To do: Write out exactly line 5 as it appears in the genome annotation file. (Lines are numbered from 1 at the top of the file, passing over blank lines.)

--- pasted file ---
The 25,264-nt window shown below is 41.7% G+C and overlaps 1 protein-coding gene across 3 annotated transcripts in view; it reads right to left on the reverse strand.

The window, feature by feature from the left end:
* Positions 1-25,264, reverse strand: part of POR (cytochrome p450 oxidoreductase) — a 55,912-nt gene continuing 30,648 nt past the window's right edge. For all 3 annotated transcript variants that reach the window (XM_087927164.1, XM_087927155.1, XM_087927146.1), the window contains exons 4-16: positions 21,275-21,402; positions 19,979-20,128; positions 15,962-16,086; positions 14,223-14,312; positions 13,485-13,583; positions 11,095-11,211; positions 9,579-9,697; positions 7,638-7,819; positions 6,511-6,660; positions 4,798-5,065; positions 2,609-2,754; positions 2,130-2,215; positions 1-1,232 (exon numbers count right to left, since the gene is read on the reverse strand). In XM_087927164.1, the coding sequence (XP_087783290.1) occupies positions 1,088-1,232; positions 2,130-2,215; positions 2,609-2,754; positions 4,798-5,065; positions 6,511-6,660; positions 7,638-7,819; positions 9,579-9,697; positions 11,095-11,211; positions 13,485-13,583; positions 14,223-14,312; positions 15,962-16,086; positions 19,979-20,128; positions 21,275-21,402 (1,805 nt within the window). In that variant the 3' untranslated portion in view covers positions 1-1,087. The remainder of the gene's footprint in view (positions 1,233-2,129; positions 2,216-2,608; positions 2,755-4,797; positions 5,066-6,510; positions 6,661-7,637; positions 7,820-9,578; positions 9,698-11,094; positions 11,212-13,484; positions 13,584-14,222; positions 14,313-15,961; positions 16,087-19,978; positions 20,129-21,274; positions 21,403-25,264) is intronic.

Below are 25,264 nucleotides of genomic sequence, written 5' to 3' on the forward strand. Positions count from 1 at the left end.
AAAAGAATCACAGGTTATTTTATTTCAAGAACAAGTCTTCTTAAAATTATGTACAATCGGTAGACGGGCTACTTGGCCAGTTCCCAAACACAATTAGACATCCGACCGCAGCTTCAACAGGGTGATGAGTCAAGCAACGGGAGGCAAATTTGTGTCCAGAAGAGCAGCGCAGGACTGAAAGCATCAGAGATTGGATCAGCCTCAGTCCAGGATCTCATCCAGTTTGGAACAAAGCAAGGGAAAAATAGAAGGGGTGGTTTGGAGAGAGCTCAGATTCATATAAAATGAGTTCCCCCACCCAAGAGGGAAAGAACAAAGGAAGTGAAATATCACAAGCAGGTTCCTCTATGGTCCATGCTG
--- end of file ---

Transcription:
AAAAGAATCACAGGTTATTTTATTTCAAGAACAAGTCTTCTTAAAATTATGTACAATCGGTAGACGGGCTACTTGGCCAGTTCCCAAACACAATTAGACATCCGACCGCAGCTTCAACAGGGTGATGAGTCAAGCAACGGGAGGCAAATTTGTGTCCAGAAGAGCAGCGCAGGACTGAAAGCATCAGAGATTGGATCAGCCTCAGTCCAGGATCTCATCCAGTTTGGAACAAAGCAAGGGAAAAATAGAAGGGGTGGTTTGGAGAGAGCTCAGATTCATATAAAATGAGTTCCCCCACCCAAGAGGGAAAGAACAAAGGAAGTGAAATATCACAAGCAGGTTCCTCTATGGTCCATGCTG